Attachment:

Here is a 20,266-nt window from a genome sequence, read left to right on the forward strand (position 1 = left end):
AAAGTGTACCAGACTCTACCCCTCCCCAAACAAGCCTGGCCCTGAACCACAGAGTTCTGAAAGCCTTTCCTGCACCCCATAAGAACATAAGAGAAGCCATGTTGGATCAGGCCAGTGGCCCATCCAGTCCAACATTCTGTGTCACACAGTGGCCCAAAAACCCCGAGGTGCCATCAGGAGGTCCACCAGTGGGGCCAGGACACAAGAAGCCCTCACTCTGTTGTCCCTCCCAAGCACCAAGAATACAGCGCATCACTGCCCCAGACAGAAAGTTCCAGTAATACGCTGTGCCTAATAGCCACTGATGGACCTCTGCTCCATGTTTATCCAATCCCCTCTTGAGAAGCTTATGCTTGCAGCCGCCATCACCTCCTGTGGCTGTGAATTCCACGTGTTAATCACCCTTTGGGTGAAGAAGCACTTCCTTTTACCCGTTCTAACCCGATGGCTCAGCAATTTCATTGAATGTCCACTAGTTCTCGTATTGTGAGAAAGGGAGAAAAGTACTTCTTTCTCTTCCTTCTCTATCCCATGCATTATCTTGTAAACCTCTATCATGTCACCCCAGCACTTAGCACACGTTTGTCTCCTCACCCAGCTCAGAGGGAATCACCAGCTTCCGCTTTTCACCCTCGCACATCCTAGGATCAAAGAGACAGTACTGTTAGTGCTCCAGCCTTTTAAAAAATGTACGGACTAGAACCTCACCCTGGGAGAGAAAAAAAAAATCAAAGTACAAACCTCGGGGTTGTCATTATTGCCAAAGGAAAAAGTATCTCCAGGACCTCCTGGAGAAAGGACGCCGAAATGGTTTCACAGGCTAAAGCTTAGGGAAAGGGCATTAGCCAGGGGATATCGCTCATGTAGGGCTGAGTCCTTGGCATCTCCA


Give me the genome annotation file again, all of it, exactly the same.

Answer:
Here is a 20,266-nt window from a genome sequence, read left to right on the forward strand (position 1 = left end):
AAAGTGTACCAGACTCTACCCCTCCCCAAACAAGCCTGGCCCTGAACCACAGAGTTCTGAAAGCCTTTCCTGCACCCCATAAGAACATAAGAGAAGCCATGTTGGATCAGGCCAGTGGCCCATCCAGTCCAACATTCTGTGTCACACAGTGGCCCAAAAACCCCGAGGTGCCATCAGGAGGTCCACCAGTGGGGCCAGGACACAAGAAGCCCTCACTCTGTTGTCCCTCCCAAGCACCAAGAATACAGCGCATCACTGCCCCAGACAGAAAGTTCCAGTAATACGCTGTGCCTAATAGCCACTGATGGACCTCTGCTCCATGTTTATCCAATCCCCTCTTGAGAAGCTTATGCTTGCAGCCGCCATCACCTCCTGTGGCTGTGAATTCCACGTGTTAATCACCCTTTGGGTGAAGAAGCACTTCCTTTTACCCGTTCTAACCCGATGGCTCAGCAATTTCATTGAATGTCCACTAGTTCTCGTATTGTGAGAAAGGGAGAAAAGTACTTCTTTCTCTTCCTTCTCTATCCCATGCATTATCTTGTAAACCTCTATCATGTCACCCCAGCACTTAGCACACGTTTGTCTCCTCACCCAGCTCAGAGGGAATCACCAGCTTCCGCTTTTCACCCTCGCACATCCTAGGATCAAAGAGACAGTACTGTTAGTGCTCCAGCCTTTTAAAAAATGTACGGACTAGAACCTCACCCTGGGAGAGAAAAAAAAAATCAAAGTACAAACCTCGGGGTTGTCATTATTGCCAAAGGAAAAAGTATCTCCAGGACCTCCTGGAGAAAGGACGCCGAAATGGTTTCACAGGCTAAAGCTTAGGGAAAGGGCATTAGCCAGGGGATATCGCTCATGTAGGGCTGAGTCCTTGGCATCTCCA